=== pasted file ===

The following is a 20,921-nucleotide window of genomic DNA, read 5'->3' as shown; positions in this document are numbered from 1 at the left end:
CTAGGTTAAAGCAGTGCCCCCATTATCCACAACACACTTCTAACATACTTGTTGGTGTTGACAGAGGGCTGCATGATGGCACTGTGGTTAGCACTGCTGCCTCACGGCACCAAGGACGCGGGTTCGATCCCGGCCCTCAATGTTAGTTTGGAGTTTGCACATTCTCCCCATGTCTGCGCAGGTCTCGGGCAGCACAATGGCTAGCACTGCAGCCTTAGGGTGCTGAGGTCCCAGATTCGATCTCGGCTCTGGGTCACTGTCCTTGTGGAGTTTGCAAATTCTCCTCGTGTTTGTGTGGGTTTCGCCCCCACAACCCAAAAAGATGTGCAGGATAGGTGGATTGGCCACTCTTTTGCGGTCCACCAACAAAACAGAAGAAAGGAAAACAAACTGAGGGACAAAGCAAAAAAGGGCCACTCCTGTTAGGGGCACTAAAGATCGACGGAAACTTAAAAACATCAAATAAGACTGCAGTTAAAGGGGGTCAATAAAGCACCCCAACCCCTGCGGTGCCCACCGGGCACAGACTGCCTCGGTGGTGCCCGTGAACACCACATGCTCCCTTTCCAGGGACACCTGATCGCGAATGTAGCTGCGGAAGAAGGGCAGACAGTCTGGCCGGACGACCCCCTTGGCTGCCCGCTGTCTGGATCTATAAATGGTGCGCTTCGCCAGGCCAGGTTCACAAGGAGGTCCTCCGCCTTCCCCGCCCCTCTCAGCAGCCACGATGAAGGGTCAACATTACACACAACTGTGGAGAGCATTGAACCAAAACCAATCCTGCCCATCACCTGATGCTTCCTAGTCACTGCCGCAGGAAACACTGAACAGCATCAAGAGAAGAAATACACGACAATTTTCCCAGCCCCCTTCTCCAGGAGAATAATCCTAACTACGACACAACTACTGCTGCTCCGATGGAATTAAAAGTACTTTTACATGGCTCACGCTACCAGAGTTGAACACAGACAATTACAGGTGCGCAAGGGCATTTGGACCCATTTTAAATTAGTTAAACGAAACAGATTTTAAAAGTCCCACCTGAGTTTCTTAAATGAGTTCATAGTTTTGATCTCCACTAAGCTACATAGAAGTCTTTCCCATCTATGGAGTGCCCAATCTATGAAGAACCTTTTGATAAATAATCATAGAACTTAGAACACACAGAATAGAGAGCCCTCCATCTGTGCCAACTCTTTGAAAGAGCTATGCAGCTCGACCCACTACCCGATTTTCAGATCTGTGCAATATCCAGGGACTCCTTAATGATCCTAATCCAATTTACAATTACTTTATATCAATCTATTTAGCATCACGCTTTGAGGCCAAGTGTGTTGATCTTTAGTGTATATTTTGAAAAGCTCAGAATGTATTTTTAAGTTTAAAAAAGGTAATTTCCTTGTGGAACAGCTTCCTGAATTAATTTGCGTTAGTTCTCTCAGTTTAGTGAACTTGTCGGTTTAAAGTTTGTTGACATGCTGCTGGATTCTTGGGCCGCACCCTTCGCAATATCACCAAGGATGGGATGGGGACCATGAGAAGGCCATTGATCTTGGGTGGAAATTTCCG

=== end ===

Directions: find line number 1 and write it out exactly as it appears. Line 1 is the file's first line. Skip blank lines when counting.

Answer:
The following is a 20,921-nucleotide window of genomic DNA, read 5'->3' as shown; positions in this document are numbered from 1 at the left end: